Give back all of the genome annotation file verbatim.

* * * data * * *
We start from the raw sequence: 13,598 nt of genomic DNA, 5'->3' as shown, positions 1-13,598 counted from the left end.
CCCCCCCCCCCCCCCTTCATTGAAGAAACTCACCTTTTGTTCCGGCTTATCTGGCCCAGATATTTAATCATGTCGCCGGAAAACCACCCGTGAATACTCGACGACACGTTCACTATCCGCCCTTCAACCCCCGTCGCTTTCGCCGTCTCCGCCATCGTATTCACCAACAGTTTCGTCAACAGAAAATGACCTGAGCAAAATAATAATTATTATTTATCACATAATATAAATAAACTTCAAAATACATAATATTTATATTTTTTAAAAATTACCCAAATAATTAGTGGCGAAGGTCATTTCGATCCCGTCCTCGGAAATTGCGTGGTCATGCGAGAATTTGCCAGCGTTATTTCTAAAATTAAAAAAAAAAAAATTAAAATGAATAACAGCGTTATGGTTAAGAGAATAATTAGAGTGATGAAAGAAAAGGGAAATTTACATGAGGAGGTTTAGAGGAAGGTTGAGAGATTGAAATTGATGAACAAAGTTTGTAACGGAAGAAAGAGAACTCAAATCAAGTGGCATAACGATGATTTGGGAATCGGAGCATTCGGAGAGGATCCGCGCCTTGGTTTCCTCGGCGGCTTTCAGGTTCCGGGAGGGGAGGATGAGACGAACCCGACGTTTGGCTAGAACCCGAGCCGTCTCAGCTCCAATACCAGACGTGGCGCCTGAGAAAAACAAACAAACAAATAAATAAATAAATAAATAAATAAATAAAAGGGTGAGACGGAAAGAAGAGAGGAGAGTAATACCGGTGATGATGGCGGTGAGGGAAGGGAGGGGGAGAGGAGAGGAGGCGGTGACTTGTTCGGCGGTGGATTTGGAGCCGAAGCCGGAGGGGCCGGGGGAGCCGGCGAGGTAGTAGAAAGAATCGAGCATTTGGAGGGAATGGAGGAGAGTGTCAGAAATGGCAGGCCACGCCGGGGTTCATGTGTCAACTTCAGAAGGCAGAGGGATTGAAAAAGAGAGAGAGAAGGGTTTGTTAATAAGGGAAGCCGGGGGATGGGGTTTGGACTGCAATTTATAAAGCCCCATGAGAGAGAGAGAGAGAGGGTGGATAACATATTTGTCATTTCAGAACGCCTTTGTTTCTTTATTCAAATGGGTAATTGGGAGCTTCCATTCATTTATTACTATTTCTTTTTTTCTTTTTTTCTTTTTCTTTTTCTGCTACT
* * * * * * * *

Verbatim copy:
We start from the raw sequence: 13,598 nt of genomic DNA, 5'->3' as shown, positions 1-13,598 counted from the left end.
CCCCCCCCCCCCCCCTTCATTGAAGAAACTCACCTTTTGTTCCGGCTTATCTGGCCCAGATATTTAATCATGTCGCCGGAAAACCACCCGTGAATACTCGACGACACGTTCACTATCCGCCCTTCAACCCCCGTCGCTTTCGCCGTCTCCGCCATCGTATTCACCAACAGTTTCGTCAACAGAAAATGACCTGAGCAAAATAATAATTATTATTTATCACATAATATAAATAAACTTCAAAATACATAATATTTATATTTTTTAAAAATTACCCAAATAATTAGTGGCGAAGGTCATTTCGATCCCGTCCTCGGAAATTGCGTGGTCATGCGAGAATTTGCCAGCGTTATTTCTAAAATTAAAAAAAAAAAAATTAAAATGAATAACAGCGTTATGGTTAAGAGAATAATTAGAGTGATGAAAGAAAAGGGAAATTTACATGAGGAGGTTTAGAGGAAGGTTGAGAGATTGAAATTGATGAACAAAGTTTGTAACGGAAGAAAGAGAACTCAAATCAAGTGGCATAACGATGATTTGGGAATCGGAGCATTCGGAGAGGATCCGCGCCTTGGTTTCCTCGGCGGCTTTCAGGTTCCGGGAGGGGAGGATGAGACGAACCCGACGTTTGGCTAGAACCCGAGCCGTCTCAGCTCCAATACCAGACGTGGCGCCTGAGAAAAACAAACAAACAAATAAATAAATAAATAAATAAATAAATAAAAGGGTGAGACGGAAAGAAGAGAGGAGAGTAATACCGGTGATGATGGCGGTGAGGGAAGGGAGGGGGAGAGGAGAGGAGGCGGTGACTTGTTCGGCGGTGGATTTGGAGCCGAAGCCGGAGGGGCCGGGGGAGCCGGCGAGGTAGTAGAAAGAATCGAGCATTTGGAGGGAATGGAGGAGAGTGTCAGAAATGGCAGGCCACGCCGGGGTTCATGTGTCAACTTCAGAAGGCAGAGGGATTGAAAAAGAGAGAGAGAAGGGTTTGTTAATAAGGGAAGCCGGGGGATGGGGTTTGGACTGCAATTTATAAAGCCCCATGAGAGAGAGAGAGAGAGGGTGGATAACATATTTGTCATTTCAGAACGCCTTTGTTTCTTTATTCAAATGGGTAATTGGGAGCTTCCATTCATTTATTACTATTTCTTTTTTTCTTTTTTTCTTTTTCTTTTTCTGCTACT